The kingdom of Saudi Arabia is a lucrative job market for English language teachers ever since English has become a mandatory subject for all professional studies. Native English-speaking teachers from the US, the UK, Canada, Australia, New Zealand and South Africa; Arab teachers from Egypt, Tunisia, Sudan, Algeria, Morocco, Jordan and Syria and non-Arab non-native teachers from Pakistan, India, Philippines, Malaysia, Indonesia and Turkey are working side by side in a diverse and thriving field of English language in Saudi Arabia. The English language program administrators want to recruit native teachers but the supply does not meet the demand so they also hire Arab non-native and non-Arab non-native English as a foreign (EFL) teachers (Al-Hazmi 2015: p.139). The present study seeks to examine the effectiveness of the non-native teachers who have an additional non-Arab status. In this small scale mixed-method study, the quantitative data was collected by means of an online questionnaire that was administered to 12 supervisors from four universities in Saudi Arabia. For further and deeper understanding of the emergent themes, four selected participants were interviewed on the phone. The findings reveal that, contrary to what administrators believe, the supervisors who oversee the curriculum delivery, do not see the exclusive importance of native or non-native status. The supervisors believe that native, Arab non-native, and non-Arab non-native teachers have their strengths and weaknesses. What is more important is the professional preparation and relevant experience and a working environment where they work collaboratively.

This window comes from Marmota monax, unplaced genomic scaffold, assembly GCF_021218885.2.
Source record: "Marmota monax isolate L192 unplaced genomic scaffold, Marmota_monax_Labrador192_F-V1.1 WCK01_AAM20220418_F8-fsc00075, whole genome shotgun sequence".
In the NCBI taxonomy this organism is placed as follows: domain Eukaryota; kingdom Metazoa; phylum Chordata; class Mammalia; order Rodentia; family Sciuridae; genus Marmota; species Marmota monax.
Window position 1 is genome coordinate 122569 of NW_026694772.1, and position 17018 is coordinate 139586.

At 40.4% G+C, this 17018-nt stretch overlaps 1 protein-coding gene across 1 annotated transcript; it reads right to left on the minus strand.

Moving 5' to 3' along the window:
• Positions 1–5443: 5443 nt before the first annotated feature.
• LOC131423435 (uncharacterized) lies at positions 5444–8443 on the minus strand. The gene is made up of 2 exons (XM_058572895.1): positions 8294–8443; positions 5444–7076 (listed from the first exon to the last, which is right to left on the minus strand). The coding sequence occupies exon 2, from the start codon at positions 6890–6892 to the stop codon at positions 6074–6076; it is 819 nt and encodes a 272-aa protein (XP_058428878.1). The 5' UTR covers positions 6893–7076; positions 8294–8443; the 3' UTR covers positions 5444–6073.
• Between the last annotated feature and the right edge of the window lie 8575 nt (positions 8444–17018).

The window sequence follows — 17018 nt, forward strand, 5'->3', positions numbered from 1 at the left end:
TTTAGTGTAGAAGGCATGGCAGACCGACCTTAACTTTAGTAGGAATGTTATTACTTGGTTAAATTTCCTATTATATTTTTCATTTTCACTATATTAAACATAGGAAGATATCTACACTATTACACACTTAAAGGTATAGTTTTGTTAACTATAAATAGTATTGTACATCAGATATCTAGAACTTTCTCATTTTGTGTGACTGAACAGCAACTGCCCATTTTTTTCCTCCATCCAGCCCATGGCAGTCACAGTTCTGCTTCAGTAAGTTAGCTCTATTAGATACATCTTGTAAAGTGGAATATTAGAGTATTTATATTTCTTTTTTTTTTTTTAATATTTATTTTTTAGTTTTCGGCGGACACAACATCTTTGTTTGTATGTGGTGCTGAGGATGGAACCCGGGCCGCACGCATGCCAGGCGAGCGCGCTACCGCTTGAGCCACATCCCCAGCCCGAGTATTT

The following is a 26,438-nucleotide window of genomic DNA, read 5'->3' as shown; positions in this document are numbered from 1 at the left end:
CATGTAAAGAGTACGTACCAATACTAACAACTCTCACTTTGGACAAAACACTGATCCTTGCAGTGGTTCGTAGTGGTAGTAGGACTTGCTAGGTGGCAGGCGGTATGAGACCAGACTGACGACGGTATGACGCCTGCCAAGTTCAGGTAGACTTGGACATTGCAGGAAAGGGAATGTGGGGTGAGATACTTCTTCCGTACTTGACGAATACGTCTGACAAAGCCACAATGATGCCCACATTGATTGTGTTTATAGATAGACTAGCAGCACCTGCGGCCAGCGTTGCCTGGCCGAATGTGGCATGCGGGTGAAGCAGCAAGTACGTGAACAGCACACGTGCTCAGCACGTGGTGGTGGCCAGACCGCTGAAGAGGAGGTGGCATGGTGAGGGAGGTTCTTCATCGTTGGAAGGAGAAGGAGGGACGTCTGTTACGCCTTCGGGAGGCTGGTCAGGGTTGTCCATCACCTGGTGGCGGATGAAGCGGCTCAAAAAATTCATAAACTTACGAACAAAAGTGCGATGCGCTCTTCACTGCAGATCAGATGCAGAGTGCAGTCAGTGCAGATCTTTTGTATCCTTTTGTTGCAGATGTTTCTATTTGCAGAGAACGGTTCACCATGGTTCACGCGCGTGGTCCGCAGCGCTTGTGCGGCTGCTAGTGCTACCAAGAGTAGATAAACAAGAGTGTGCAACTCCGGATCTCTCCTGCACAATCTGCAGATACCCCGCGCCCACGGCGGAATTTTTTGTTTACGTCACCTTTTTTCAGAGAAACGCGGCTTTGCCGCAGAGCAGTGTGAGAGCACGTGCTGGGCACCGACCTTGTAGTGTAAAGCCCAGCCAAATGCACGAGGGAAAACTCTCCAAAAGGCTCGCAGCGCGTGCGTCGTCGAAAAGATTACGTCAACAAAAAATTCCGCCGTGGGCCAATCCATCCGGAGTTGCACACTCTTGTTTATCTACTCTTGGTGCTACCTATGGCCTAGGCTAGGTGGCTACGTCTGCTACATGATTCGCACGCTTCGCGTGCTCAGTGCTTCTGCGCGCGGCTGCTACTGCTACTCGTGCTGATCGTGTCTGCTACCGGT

Keywords: Native non-native English-speaking teachers, EFL/ESL/TESOL, Native Speaker Fallacy, and TESOL job market.